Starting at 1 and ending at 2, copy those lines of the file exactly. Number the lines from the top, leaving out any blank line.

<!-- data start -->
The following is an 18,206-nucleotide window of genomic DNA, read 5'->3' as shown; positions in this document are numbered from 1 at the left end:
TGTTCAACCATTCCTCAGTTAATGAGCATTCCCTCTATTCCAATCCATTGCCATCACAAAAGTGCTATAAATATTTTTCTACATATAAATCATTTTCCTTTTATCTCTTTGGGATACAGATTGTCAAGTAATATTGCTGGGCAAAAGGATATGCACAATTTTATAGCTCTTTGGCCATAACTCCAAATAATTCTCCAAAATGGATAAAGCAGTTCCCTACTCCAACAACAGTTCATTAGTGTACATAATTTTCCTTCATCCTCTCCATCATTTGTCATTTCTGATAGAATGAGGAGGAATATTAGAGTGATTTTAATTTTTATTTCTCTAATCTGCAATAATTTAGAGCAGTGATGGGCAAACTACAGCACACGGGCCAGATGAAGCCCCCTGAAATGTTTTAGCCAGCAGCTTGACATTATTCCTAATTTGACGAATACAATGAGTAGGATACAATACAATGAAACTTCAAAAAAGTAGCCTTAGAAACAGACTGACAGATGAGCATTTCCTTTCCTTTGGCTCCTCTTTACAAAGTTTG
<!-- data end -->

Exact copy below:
The following is an 18,206-nucleotide window of genomic DNA, read 5'->3' as shown; positions in this document are numbered from 1 at the left end:
TGTTCAACCATTCCTCAGTTAATGAGCATTCCCTCTATTCCAATCCATTGCCATCACAAAAGTGCTATAAATATTTTTCTACATATAAATCATTTTCCTTTTATCTCTTTGGGATACAGATTGTCAAGTAATATTGCTGGGCAAAAGGATATGCACAATTTTATAGCTCTTTGGCCATAACTCCAAATAATTCTCCAAAATGGATAAAGCAGTTCCCTACTCCAACAACAGTTCATTAGTGTACATAATTTTCCTTCATCCTCTCCATCATTTGTCATTTCTGATAGAATGAGGAGGAATATTAGAGTGATTTTAATTTTTATTTCTCTAATCTGCAATAATTTAGAGCAGTGATGGGCAAACTACAGCACACGGGCCAGATGAAGCCCCCTGAAATGTTTTAGCCAGCAGCTTGACATTATTCCTAATTTGACGAATACAATGAGTAGGATACAATACAATGAAACTTCAAAAAAGTAGCCTTAGAAACAGACTGACAGATGAGCATTTCCTTTCCTTTGGCTCCTCTTTACAAAGTTTG